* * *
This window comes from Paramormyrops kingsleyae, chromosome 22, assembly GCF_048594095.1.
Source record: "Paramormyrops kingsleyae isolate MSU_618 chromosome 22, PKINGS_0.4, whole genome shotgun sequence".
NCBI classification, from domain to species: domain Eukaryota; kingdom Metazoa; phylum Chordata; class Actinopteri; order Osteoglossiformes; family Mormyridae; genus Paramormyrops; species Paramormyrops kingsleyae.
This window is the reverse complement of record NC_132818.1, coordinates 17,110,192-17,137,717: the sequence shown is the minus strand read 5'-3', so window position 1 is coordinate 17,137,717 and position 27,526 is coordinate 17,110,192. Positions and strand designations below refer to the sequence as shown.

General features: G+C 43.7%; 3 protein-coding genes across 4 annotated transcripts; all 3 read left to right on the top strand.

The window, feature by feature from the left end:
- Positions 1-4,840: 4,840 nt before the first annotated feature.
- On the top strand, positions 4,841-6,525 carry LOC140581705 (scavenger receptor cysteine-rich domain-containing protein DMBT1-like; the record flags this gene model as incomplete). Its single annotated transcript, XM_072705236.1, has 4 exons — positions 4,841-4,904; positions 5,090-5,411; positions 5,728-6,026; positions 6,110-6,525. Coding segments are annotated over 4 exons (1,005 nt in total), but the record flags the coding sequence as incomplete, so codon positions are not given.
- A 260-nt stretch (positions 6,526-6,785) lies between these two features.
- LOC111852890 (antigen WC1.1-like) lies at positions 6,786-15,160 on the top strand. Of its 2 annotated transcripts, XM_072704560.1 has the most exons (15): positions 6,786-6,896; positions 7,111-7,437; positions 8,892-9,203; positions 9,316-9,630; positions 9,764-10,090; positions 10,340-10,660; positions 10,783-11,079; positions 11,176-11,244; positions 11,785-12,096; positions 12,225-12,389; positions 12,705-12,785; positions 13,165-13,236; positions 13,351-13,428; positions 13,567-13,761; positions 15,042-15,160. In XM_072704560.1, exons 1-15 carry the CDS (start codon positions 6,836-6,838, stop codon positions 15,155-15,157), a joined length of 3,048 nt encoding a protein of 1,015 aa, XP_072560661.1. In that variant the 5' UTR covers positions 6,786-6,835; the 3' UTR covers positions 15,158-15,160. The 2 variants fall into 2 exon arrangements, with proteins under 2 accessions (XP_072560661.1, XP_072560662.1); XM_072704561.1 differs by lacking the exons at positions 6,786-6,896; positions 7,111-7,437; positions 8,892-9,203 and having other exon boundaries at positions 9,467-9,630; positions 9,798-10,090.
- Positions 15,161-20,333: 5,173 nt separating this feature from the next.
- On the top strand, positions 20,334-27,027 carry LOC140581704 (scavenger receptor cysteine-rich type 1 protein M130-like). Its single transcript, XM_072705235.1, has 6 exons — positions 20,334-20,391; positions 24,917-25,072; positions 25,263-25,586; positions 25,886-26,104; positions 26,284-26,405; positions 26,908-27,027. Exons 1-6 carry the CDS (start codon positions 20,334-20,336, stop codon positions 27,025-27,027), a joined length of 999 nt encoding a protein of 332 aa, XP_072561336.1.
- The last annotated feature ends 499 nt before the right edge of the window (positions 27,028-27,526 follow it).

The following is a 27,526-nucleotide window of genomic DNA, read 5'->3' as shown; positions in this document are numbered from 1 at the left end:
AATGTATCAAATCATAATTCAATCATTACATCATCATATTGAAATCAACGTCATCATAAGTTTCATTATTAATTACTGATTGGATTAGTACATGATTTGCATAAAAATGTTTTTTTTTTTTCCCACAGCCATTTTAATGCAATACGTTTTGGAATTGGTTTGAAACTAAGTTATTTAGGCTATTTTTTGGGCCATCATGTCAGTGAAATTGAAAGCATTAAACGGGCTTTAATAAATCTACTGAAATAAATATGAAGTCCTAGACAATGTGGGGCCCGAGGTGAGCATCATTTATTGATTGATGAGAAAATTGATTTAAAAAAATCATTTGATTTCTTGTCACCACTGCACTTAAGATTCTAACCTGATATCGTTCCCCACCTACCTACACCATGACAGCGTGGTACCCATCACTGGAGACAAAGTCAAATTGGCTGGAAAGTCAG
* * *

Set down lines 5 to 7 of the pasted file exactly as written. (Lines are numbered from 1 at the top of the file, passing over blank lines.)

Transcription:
General features: G+C 43.7%; 3 protein-coding genes across 4 annotated transcripts; all 3 read left to right on the top strand.

The window, feature by feature from the left end:
- Positions 1-4,840: 4,840 nt before the first annotated feature.